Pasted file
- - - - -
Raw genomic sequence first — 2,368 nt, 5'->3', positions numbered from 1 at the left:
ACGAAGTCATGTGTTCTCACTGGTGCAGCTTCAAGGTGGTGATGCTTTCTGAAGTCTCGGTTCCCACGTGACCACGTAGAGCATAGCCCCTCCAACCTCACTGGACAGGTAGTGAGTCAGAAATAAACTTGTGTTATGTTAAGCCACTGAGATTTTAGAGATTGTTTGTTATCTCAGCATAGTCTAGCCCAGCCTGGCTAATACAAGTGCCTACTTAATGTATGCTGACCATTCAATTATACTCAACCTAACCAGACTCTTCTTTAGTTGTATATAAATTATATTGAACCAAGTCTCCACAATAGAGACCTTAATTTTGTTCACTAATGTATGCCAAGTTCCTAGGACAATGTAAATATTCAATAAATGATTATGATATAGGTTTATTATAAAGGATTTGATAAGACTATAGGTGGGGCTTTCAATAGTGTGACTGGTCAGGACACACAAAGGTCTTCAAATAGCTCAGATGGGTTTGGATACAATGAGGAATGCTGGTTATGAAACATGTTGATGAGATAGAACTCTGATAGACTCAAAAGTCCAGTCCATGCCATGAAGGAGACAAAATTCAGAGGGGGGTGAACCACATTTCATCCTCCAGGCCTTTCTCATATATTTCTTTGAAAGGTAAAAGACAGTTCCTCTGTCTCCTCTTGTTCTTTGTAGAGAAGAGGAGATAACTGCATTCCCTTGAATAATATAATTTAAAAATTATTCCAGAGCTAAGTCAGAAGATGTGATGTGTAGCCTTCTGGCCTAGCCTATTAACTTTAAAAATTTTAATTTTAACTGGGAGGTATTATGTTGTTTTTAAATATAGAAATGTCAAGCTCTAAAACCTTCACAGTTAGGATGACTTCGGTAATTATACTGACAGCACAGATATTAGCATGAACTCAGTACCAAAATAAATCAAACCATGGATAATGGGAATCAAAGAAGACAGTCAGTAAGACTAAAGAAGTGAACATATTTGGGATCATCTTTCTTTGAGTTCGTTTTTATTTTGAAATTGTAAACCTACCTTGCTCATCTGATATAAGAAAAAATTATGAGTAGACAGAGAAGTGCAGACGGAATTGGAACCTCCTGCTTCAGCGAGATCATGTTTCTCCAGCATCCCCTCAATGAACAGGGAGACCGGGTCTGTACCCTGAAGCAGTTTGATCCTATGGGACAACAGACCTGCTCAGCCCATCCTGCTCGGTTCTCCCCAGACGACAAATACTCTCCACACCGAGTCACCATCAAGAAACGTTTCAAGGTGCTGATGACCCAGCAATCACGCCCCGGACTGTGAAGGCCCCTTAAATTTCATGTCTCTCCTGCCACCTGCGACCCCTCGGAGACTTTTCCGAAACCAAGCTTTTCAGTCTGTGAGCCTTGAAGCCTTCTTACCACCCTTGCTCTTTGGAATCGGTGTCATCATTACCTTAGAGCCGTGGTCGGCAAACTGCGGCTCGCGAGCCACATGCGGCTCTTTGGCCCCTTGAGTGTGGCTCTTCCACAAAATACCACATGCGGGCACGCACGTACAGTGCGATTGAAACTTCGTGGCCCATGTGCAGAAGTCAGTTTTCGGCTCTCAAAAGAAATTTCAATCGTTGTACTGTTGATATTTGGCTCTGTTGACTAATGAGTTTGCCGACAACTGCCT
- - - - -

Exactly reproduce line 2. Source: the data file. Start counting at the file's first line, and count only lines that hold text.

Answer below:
ACGAAGTCATGTGTTCTCACTGGTGCAGCTTCAAGGTGGTGATGCTTTCTGAAGTCTCGGTTCCCACGTGACCACGTAGAGCATAGCCCCTCCAACCTCACTGGACAGGTAGTGAGTCAGAAATAAACTTGTGTTATGTTAAGCCACTGAGATTTTAGAGATTGTTTGTTATCTCAGCATAGTCTAGCCCAGCCTGGCTAATACAAGTGCCTACTTAATGTATGCTGACCATTCAATTATACTCAACCTAACCAGACTCTTCTTTAGTTGTATATAAATTATATTGAACCAAGTCTCCACAATAGAGACCTTAATTTTGTTCACTAATGTATGCCAAGTTCCTAGGACAATGTAAATATTCAATAAATGATTATGATATAGGTTTATTATAAAGGATTTGATAAGACTATAGGTGGGGCTTTCAATAGTGTGACTGGTCAGGACACACAAAGGTCTTCAAATAGCTCAGATGGGTTTGGATACAATGAGGAATGCTGGTTATGAAACATGTTGATGAGATAGAACTCTGATAGACTCAAAAGTCCAGTCCATGCCATGAAGGAGACAAAATTCAGAGGGGGGTGAACCACATTTCATCCTCCAGGCCTTTCTCATATATTTCTTTGAAAGGTAAAAGACAGTTCCTCTGTCTCCTCTTGTTCTTTGTAGAGAAGAGGAGATAACTGCATTCCCTTGAATAATATAATTTAAAAATTATTCCAGAGCTAAGTCAGAAGATGTGATGTGTAGCCTTCTGGCCTAGCCTATTAACTTTAAAAATTTTAATTTTAACTGGGAGGTATTATGTTGTTTTTAAATATAGAAATGTCAAGCTCTAAAACCTTCACAGTTAGGATGACTTCGGTAATTATACTGACAGCACAGATATTAGCATGAACTCAGTACCAAAATAAATCAAACCATGGATAATGGGAATCAAAGAAGACAGTCAGTAAGACTAAAGAAGTGAACATATTTGGGATCATCTTTCTTTGAGTTCGTTTTTATTTTGAAATTGTAAACCTACCTTGCTCATCTGATATAAGAAAAAATTATGAGTAGACAGAGAAGTGCAGACGGAATTGGAACCTCCTGCTTCAGCGAGATCATGTTTCTCCAGCATCCCCTCAATGAACAGGGAGACCGGGTCTGTACCCTGAAGCAGTTTGATCCTATGGGACAACAGACCTGCTCAGCCCATCCTGCTCGGTTCTCCCCAGACGACAAATACTCTCCACACCGAGTCACCATCAAGAAACGTTTCAAGGTGCTGATGACCCAGCAATCACGCCCCGGACTGTGAAGGCCCCTTAAATTTCATGTCTCTCCTGCCACCTGCGACCCCTCGGAGACTTTTCCGAAACCAAGCTTTTCAGTCTGTGAGCCTTGAAGCCTTCTTACCACCCTTGCTCTTTGGAATCGGTGTCATCATTACCTTAGAGCCGTGGTCGGCAAACTGCGGCTCGCGAGCCACATGCGGCTCTTTGGCCCCTTGAGTGTGGCTCTTCCACAAAATACCACATGCGGGCACGCACGTACAGTGCGATTGAAACTTCGTGGCCCATGTGCAGAAGTCAGTTTTCGGCTCTCAAAAGAAATTTCAATCGTTGTACTGTTGATATTTGGCTCTGTTGACTAATGAGTTTGCCGACAACTGCCT